After a massive trove of leaks revealed deep corruption in the Brazilian "anti-corruption" heroes who put the popular left-wing presidential candidate Lula in jail and paved the way for the election of the fascist strongman Jair Bolsonaro (a crisis that engulfed Sergio Moro, the judge who jailed Lula and went on to serve as Bolsonaro's public security minister), the Bolsonaro regime retaliated with a federal criminal investigation of Glenn Greenwald and The Intercept Brazil.
Now, minister Gilmar Mendes has handed down a preliminary judgment on behalf of the nation's highest court, ending the retaliation. The ruling is broad and unequivocal, characterizing any Brazilian state investigation into similarly situated journalists as "an unambiguous act of censorship" and continuing: "The immediate right of free speech is the right to obtain, produce, and disseminate facts and news by any means. The constitutional secrecy of the journalistic source makes it impossible for the state to use coercive measures to constrain professional performance and to impede the form of reception and transmission of what is brought to public knowledge."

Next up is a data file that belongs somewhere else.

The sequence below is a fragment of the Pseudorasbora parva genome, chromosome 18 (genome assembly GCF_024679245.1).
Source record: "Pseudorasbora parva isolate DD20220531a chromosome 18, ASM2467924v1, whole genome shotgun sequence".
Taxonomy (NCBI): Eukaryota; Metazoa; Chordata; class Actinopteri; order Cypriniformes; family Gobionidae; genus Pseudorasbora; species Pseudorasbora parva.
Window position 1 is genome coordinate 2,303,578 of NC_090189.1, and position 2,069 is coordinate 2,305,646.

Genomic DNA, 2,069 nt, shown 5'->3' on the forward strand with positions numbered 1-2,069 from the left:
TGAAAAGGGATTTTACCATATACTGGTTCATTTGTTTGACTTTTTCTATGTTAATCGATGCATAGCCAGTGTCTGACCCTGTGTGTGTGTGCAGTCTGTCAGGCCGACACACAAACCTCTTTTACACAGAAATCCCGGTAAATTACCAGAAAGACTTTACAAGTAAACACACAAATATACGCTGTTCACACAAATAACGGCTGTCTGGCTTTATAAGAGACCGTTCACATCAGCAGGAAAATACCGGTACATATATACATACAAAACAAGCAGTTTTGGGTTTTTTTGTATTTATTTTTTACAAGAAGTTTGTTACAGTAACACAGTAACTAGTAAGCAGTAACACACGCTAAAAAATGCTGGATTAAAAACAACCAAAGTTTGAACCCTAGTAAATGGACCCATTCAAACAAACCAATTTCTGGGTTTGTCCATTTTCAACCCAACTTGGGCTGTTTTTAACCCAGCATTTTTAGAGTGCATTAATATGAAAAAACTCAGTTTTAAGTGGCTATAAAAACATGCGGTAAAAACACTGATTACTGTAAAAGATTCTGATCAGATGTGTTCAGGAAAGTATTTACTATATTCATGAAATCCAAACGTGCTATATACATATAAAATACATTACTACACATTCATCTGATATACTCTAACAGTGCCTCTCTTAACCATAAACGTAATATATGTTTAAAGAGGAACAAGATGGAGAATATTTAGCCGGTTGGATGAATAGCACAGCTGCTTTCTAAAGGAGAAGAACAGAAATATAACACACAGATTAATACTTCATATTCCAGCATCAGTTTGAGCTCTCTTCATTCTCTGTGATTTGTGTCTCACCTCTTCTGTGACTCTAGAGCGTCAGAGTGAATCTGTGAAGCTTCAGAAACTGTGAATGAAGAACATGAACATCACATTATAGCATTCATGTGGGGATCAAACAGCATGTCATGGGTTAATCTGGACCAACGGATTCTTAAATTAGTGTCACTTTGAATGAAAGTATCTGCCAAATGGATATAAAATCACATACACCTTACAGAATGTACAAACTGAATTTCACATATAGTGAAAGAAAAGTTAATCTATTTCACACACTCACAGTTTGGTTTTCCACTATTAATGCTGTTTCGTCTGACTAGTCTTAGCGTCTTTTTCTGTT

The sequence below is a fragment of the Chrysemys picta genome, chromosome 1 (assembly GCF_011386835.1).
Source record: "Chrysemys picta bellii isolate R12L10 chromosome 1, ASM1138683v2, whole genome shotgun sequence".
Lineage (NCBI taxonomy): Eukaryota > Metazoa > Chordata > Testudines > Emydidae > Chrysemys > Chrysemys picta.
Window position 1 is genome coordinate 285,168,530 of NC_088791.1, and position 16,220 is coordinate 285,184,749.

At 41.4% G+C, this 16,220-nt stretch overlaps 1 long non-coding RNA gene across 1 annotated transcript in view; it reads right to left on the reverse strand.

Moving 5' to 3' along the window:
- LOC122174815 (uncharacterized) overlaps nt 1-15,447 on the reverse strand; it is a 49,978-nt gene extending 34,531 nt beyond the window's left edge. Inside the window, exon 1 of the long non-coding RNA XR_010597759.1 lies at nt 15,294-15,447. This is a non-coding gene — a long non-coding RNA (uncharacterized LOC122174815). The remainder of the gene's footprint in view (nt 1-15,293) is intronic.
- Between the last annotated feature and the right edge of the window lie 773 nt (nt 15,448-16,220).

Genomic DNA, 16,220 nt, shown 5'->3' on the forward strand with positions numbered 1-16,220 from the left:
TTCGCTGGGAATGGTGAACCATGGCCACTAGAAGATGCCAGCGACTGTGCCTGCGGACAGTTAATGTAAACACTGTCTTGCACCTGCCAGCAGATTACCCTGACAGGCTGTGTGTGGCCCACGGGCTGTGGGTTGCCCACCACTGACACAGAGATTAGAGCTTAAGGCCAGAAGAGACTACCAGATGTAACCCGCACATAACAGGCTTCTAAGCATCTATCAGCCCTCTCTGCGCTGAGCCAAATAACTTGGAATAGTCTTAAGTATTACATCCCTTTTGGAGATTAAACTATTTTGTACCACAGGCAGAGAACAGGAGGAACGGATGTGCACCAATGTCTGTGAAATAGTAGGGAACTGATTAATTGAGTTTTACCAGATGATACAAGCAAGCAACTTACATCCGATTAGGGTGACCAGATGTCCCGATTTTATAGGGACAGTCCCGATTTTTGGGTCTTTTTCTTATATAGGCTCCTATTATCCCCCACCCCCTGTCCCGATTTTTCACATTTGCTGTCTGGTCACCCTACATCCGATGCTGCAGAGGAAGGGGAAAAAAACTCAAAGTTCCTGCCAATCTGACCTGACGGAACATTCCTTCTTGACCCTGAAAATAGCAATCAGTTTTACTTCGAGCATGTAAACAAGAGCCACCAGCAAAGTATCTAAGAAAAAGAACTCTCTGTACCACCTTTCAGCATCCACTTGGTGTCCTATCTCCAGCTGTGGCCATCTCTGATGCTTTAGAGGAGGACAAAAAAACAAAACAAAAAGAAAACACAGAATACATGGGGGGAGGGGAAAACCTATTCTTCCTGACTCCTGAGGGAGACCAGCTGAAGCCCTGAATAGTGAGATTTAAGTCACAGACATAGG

"A free press is a pillar of any democracy because it is one of the few tools for shining a light on the corrupt acts carried out by society's most powerful actors in the dark," said Greenwald. "That's precisely why those same powerful actors so frequently want to punish journalists for doing our jobs, as Brazil's President Jair Bolsonaro and his Minister of Justice and Public Security Sergio Moro have been explicitly threatening to do in response to our exposés."
(via Naked Capitalism)